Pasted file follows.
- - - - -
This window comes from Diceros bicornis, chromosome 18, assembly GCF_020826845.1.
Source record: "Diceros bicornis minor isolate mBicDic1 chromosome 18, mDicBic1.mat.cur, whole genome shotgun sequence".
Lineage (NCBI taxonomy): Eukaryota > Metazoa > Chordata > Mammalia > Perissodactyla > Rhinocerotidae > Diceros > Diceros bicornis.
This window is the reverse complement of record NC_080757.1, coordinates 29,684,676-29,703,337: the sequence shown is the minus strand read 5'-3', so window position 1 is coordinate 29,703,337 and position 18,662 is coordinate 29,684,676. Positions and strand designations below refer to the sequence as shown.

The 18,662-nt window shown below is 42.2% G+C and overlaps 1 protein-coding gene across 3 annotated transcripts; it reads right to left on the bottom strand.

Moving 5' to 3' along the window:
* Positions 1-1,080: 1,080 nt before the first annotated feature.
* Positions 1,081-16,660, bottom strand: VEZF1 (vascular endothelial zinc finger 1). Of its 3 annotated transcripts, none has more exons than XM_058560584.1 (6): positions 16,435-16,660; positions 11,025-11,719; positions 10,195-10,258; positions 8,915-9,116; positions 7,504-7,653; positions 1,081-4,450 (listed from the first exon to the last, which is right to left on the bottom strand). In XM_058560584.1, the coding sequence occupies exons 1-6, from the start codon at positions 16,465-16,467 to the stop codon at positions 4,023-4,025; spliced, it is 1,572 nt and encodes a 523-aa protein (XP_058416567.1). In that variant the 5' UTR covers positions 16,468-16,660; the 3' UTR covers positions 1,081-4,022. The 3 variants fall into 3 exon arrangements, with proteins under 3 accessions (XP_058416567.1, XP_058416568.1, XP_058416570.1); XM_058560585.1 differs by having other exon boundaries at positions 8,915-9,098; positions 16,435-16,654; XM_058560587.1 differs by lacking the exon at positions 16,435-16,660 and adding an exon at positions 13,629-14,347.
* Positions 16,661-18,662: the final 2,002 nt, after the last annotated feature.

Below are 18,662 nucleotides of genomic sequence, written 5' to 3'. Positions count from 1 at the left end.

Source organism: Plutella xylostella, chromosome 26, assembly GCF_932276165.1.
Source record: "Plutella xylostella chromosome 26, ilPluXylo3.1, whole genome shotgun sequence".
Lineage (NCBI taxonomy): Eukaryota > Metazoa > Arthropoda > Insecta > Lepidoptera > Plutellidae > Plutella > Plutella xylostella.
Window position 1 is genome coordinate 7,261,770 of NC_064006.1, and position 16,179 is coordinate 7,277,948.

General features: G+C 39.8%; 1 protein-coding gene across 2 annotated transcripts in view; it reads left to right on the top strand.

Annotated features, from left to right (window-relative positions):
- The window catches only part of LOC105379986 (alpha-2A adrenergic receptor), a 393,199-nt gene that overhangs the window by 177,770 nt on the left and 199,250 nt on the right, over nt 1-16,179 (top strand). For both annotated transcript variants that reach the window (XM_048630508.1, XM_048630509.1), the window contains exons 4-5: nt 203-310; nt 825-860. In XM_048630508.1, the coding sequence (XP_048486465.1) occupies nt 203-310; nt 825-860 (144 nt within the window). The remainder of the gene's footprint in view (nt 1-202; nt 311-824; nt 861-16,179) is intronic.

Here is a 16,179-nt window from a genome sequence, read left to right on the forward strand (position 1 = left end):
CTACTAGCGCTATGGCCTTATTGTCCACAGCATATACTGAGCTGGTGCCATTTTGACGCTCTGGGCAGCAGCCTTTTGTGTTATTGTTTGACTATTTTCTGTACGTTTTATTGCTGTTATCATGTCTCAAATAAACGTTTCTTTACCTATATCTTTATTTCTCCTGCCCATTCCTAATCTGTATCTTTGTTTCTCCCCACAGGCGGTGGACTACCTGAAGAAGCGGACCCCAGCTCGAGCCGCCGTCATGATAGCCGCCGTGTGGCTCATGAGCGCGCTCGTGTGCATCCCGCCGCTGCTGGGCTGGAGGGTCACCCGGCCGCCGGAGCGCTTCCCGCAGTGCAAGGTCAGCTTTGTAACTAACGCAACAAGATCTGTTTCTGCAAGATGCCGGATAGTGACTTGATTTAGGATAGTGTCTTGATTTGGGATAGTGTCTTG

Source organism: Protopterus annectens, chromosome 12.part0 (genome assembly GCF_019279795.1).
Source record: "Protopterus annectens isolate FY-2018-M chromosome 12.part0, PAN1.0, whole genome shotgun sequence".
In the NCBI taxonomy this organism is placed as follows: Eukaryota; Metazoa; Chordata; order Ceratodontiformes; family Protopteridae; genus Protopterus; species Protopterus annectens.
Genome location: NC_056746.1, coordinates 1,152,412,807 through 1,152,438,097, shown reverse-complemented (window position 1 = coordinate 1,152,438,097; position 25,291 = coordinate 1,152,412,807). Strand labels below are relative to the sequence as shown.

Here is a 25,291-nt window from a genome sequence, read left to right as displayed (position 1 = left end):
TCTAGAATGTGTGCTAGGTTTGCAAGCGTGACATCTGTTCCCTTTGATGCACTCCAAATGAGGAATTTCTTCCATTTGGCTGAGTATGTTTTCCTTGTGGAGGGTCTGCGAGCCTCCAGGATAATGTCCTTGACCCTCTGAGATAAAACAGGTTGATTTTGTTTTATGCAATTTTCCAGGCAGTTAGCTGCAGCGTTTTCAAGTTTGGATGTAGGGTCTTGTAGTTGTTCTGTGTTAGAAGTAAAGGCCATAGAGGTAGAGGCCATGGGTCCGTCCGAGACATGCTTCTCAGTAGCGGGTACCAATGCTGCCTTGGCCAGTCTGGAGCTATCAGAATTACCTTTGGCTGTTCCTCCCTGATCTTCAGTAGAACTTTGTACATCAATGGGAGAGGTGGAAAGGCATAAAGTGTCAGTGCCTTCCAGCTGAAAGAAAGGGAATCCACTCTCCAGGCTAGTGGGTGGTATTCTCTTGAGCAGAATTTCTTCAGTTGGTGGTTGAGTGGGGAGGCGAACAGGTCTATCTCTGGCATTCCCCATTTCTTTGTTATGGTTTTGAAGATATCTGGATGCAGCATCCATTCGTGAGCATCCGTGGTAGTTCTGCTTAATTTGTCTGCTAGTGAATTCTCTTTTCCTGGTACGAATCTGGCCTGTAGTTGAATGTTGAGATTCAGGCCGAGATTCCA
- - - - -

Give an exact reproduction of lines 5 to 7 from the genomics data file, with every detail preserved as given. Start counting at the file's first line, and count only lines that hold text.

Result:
The 18,662-nt window shown below is 42.2% G+C and overlaps 1 protein-coding gene across 3 annotated transcripts; it reads right to left on the bottom strand.

Moving 5' to 3' along the window:
* Positions 1-1,080: 1,080 nt before the first annotated feature.